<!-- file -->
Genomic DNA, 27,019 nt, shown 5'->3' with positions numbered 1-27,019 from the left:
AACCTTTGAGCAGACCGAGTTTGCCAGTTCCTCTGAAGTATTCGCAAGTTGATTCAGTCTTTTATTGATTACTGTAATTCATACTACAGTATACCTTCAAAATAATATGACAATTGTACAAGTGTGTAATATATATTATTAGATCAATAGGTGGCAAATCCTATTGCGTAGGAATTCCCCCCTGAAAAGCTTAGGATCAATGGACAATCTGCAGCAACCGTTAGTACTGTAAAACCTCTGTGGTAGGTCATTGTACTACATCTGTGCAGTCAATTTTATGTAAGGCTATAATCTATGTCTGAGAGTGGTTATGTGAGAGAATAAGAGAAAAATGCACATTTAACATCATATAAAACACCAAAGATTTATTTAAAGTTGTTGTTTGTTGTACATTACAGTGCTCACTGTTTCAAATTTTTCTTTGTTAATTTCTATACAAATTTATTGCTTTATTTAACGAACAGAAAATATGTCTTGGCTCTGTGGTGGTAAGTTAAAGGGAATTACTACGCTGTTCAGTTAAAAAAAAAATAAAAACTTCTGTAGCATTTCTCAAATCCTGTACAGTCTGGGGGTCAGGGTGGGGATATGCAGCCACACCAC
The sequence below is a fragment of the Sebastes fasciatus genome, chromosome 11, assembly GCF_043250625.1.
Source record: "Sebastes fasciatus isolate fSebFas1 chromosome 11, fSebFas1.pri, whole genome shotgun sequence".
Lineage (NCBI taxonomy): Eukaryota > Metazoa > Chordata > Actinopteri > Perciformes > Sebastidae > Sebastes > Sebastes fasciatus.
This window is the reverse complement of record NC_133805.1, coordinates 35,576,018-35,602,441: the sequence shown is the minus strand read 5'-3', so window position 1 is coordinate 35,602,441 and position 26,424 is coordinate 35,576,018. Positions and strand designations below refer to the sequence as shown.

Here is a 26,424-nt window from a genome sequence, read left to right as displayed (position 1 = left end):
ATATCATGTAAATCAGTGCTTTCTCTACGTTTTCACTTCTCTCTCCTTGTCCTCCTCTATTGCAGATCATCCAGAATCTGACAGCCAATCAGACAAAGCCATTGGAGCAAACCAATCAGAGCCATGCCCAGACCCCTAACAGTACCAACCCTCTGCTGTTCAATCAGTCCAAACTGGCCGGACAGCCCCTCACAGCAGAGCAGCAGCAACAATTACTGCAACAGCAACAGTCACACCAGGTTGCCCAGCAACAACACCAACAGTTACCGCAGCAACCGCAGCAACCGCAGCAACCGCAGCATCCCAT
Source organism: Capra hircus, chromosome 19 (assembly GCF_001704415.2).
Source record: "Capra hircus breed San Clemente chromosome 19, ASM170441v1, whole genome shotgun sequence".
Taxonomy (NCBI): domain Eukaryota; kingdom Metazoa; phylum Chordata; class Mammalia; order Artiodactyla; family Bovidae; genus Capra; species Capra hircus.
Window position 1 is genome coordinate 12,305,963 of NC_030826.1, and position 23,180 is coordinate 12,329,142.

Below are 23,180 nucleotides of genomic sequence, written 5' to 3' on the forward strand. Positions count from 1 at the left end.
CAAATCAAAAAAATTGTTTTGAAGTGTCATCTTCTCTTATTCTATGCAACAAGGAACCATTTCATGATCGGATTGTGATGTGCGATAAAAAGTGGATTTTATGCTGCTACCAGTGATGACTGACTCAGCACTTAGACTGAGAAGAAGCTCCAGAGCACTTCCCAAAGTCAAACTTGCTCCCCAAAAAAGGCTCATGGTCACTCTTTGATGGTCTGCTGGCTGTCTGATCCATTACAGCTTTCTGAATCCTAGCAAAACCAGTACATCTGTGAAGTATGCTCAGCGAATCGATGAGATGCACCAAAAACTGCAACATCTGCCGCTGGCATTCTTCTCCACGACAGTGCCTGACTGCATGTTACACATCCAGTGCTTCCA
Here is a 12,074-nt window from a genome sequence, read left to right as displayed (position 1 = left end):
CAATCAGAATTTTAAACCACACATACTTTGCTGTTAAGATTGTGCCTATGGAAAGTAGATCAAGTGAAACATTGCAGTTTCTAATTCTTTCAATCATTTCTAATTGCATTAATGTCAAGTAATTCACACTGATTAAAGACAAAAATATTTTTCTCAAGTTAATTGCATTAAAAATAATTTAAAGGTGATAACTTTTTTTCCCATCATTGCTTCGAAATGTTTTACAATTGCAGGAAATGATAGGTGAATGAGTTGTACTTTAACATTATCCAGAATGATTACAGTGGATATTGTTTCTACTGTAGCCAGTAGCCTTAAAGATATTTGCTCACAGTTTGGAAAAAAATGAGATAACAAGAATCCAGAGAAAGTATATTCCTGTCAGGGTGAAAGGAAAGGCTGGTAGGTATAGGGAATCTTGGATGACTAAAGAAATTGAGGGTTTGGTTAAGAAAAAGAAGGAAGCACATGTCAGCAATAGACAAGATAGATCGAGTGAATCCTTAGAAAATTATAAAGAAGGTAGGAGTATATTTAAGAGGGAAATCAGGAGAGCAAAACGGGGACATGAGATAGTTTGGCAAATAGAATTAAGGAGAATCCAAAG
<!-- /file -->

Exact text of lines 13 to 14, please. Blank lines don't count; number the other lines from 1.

Below are 23,180 nucleotides of genomic sequence, written 5' to 3' on the forward strand. Positions count from 1 at the left end.
CAAATCAAAAAAATTGTTTTGAAGTGTCATCTTCTCTTATTCTATGCAACAAGGAACCATTTCATGATCGGATTGTGATGTGCGATAAAAAGTGGATTTTATGCTGCTACCAGTGATGACTGACTCAGCACTTAGACTGAGAAGAAGCTCCAGAGCACTTCCCAAAGTCAAACTTGCTCCCCAAAAAAGGCTCATGGTCACTCTTTGATGGTCTGCTGGCTGTCTGATCCATTACAGCTTTCTGAATCCTAGCAAAACCAGTACATCTGTGAAGTATGCTCAGCGAATCGATGAGATGCACCAAAAACTGCAACATCTGCCGCTGGCATTCTTCTCCACGACAGTGCCTGACTGCATGTTACACATCCAGTGCTTCCA